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How the Summer Olympics Helped Me Face My Gymnastics Fears

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Confession: I am obsessed with the summer Olympics. Between beach volleyball, running, gymnastics, and swimming (not to mention boxing, rowing, and soccer), I'm not ashamed to admit that I make sure to finish my workout in the morning so I can tune in during the primetime events. But above all, gymnastics has always been the one sport that's really grabbed my attention. I've always been in awe of gymnasts (both men and women) and their sheer strength and the insane techniques that seem impossible to master. When I was little, I'd dream about being one of them—how I would launch myself into twists and turns off a vault, tumble flawlessly through a floor routine, and go 'round and 'round on the uneven bars. (Watching them do their thing is inspiration enough, but we also tapped U.S. Olympians to Share Their Motivating Morning Mantras.)

Too bad I've never actually tried gymnastics. Sure, I did the whole roll-around-and-look-cute routine when I was four, and I was a cheerleader in high school, but that's as far as it got. And at 5'8" you'd find me throwing girls into the air rather than flying myself, so learning how to do a backflip just wasn't necessary. And I thought, why risk breaking my neck when a girl half my height could tuck herself into a tiny little ball and do it instead?

Fast forward to the this year's Olympics, when fervor for world-class athletes such as Simone Biles, Katie Ledecky, Carli Lloyd, Allyson Felix, and Kerri Walsh-Jennings was at an all-time high. (Outside of the Olympics, these 15 Fitness Muses Will Inspire Your Workouts.) This is also when Sky Zone, a trampoline park with locations across the U.S., reached out to see if I wanted to try a workout. Hmm—a plan started to come together. I told them of my aspirations and was told they had a team member who could help me nail not only a front flip but a back flip, too. Plus, I'd be on a trampoline, rather than the hard, unforgiving ground, so they told me I had a higher chance of success. Count me in! But of course, that enthusiasm was replaced with anxiety when it came time to walk into the park. What did I think I was doing? I had no idea how to do a backflip. A front flip was hard enough and I hadn't done one of those in years—not to mention they usually involved a swimming pool. I was going to break my neck. I mean, just look what happened to a professional gymnast while competing in the Rio.

When I walked in with my husband—there was zero chance I wasn't going to document this on the off-chance I happened to nail it—the jitters started to disappear. My coach, Chelsea, walked up with a smile, got us each a pair of bright orange trampoline socks, and walked us over to an area of wall-to-wall trampolines. "Just get comfortable jumping," she said. Cool. I can handle that.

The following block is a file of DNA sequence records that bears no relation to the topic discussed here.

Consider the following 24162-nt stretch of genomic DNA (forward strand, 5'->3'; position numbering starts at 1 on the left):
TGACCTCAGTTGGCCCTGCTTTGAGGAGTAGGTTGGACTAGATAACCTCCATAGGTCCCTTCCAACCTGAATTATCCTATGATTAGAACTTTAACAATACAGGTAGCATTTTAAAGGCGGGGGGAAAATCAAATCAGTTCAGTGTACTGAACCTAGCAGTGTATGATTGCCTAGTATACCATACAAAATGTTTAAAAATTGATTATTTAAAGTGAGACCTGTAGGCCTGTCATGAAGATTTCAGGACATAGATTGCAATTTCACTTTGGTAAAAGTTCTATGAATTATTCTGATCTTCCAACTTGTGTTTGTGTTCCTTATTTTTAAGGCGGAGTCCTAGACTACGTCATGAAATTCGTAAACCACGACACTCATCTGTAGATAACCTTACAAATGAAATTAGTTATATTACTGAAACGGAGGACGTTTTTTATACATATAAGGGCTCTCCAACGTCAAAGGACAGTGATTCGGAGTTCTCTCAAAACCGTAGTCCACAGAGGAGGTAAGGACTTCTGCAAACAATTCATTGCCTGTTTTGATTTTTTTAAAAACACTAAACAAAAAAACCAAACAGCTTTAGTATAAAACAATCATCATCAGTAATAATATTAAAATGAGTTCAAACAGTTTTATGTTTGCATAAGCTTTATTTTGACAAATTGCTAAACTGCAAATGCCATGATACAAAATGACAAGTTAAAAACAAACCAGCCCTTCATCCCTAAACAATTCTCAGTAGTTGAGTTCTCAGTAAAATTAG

It's #Monday, so I thought I'd share. Because bouncing makes me smile. And smiling's my favorite

A video posted by Samantha Lefave (@samanthalefave) on

After jumping for a while, working on keeping my core tight and tucking my knees into my chest so I could catch some air, Chelsea said it was time for the front flip. The key, for me, was to quickly move through the rotation because of my height. Chelsea told me that most people tend to rotate through the air slower than they think, which is why it's tough to stick the landing. The first few times, I did exactly what she told me not to do—slowly rotating through the air and launching myself forward into the flip rather than up and forward. So yeah, I landed on my butt more often than I care to admit.

Eventually, though, I nailed it. And while I'd like to say my landing looked as graceful as this:

backflip-500.gif

It was actually more like this:

The backflip was up next. As soon as Chelsea said we were going to start practicing, my chest tightened up and palms got sweaty, but I told myself I could do this. I just needed to get comfortable with falling backward first. Chelsea had me bounce straight up again but then added in a backward fall so I landed between my shoulder blades. Once I got comfortable with the fall, I added some height to the jump and started swinging my arms a bit. More importantly, I started channeled my inner Simone Biles. I told myself that if the 19-year-old could launch herself to nearly twice her height when she performs The Biles (a double layout with a half-twist move named after the superstar) without the help of a trampoline, then I could certainly do just one backflip on a trampoline.

With a final deep breath, I tightened my core, took a big bounce, and swung my arms back with all my might. As I swung through the air, I kept my eyes open—Chelsea told me it helps some people avoid a mid-flip freak out if they follow their feet the whole time—and watched as they went from trampoline to up the ceiling back, and back down to the trampoline. Before I knew it, I was back around and—hell yes—my feet were back on solid (albeit bouncy) ground.

OMG— I had done a backflip.

I'd like to say I'm now a backflipping queen who can't be stopped, but that's a lie. There's still a fear of messing up in the middle of a flip or landing wrong and injuring my knee—both of which are legitimate concerns, as the number of injuries at trampoline parks has increased more than ten-fold from 2010 to 2014, according to recent research. But I won't let the fear stop me from trying anymore. After all, there's a risk of injury in any sport or activity you do. And I'd rather take a calculated risk than always wonder, what if I could really do that? And that kind of nerve is gold-medal worthy if you ask me.

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